KShrike wrote:This is the second (i think) comic that he mentions Minecraft. I saw the word in the comic and I was surprised.

Why? Randall's practice of namedropping nerd culture items to cause reactions like the one above is extremely common, and this is the second time he has used Minecraft.

Interestingly, he is smart enough to choose his nerd items well, but way too sloppy to double-check his comic and correct the two awful mistakes people have pointed out before publishing it. Come on! He's been on this business for years and still commits such crude mistakes?

jthetzel
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### Re: 0882: "Significant"

Diadem wrote:For a single experiment you should always divide your allowed margin of error by the number of variables you are testing for. So if you test n different colours of jelly beans, you must require p < 0.05/n before considering a result statistically significant. But this is often ignored.

THE CURSE OF BONFERRONI!!!

Balesk Baj, Timeburner
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### Re: 0882: "Significant"

Having learned some Statistics in my third year of high school, I love this comic and can relate to it. I believe it perfectly shows how journalists and reporters sometimes either twist their reports to make it more interesting or misinterpret them due to not understanding them much.

SirMustapha wrote:
darkspork wrote:GET OUT OF MY HEAD, RANDALL! I finally caved in (no pun intended) and bought Minecraft last Thursday.

And then people don't understand what I mean with pandering.

KShrike wrote:This is the second (i think) comic that he mentions Minecraft. I saw the word in the comic and I was surprised.

Why? Randall's practice of namedropping nerd culture items to cause reactions like the one above is extremely common, and this is the second time he has used Minecraft.

Interestingly, he is smart enough to choose his nerd items well, but way too sloppy to double-check his comic and correct the two awful mistakes people have pointed out before publishing it. Come on! He's been on this business for years and still commits such crude mistakes?

I find it baffling that you are complaining about Randall's small mention of Minecraft in this comic and you're not complaining on the topic of the comic itself. But what I find stranger is that you usually don't bash comics containing scientific, mathematical, or programming elements that normal people usually don't know, and when you do, you usually:

a.) complain on small, unimportant stuff in it,
b.) point out that Randall's overall presentation of the comic is sloppy, or
c.) say that Randall only posts obscure nerdy topics to gain more attention and to make himself (and us XKCD fans) feel smarter.

</trollfeeding>
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ribbonsofnight
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### Re: 0882: "Significant"

SirMustapha wrote:
Interestingly, he is smart enough to choose his nerd items well, but way too sloppy to double-check his comic and correct the two awful mistakes people have pointed out before publishing it. Come on! He's been on this business for years and still commits such crude mistakes?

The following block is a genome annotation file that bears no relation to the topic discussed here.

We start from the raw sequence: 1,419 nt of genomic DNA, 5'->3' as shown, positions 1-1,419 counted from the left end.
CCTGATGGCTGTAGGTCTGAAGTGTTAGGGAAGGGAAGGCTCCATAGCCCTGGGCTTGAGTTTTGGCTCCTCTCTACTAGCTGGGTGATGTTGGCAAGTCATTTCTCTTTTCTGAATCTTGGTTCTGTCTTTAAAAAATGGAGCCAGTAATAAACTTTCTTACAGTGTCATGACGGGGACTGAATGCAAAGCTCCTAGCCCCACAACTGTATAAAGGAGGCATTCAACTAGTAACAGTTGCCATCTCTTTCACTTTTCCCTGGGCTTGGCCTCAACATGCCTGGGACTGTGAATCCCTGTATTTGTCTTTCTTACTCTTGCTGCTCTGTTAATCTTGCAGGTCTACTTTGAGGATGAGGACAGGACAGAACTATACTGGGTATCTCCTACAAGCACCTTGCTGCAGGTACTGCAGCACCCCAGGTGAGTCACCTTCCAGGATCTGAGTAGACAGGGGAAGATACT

We all love hearing from perfect trolls

TheDoctor
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### Re: 0882: "Significant"

I loved reading this comic! It was my 30 second break from minecraft. Must destroy creepers.....

Cecilff2
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### Re: 0882: "Significant"

Hooray statistics!

I'm a poisson distribution!

I'm a poisson distribution!

I'm a poisson distribution!

savanik
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### Re: 0882: "Significant"

Cecilff2 wrote:Hooray statistics!

I'm a poisson distribution!

I'm a poisson distribution!

I'm a poisson distribution!

Hmmm... given the small sample size, I would have to conclude it's still fairly likely that you're not a poisson distribution.
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Cecilff2
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### Re: 0882: "Significant"

I'm totally a poisson distribution.

jozwa
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### Re: 0882: "Significant"

Wait...

neoliminal
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### Re: 0882: "Significant"

NEWS: Scientist find correlation between acne and minecraft!
http://www.amazon.com/dp/B0073YYXRC
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Angua
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### Re: 0882: "Significant"

Did the comic change between last night and this morning? I didn't see green jelly beans referenced until the end.
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### Re: 0882: "Significant"

I was JUST eating jelly beans not 2 minutes ago

So, the public's attempts to simplify the findings of scientific studies or to use scientific studies to "prove" their hunches, gets in the way of true science?

I remember some news report from a couple years ago saying that studies showed blue M&M's could cure spinal injuries, and further details showed that the blue dye on them had been linked to improved spinal health or something. This reminds me a lot of that, I think they're in the same boat.
And, I think personally I would put the link between flu vaccines and autism in the same boat as well.

ribbonsofnight wrote:
SirMustapha wrote:
Interestingly, he is smart enough to choose his nerd items well, but way too sloppy to double-check his comic and correct the two awful mistakes people have pointed out before publishing it. Come on! He's been on this business for years and still commits such crude mistakes?

We all love hearing from perfect trolls

Welcome to the fora.
He's not trolling, that really is his opinion. Check the past 300+ comic threads, it's mostly similar reactions.
Last edited by SpringLoaded12 on Wed Apr 06, 2011 3:05 pm UTC, edited 1 time in total.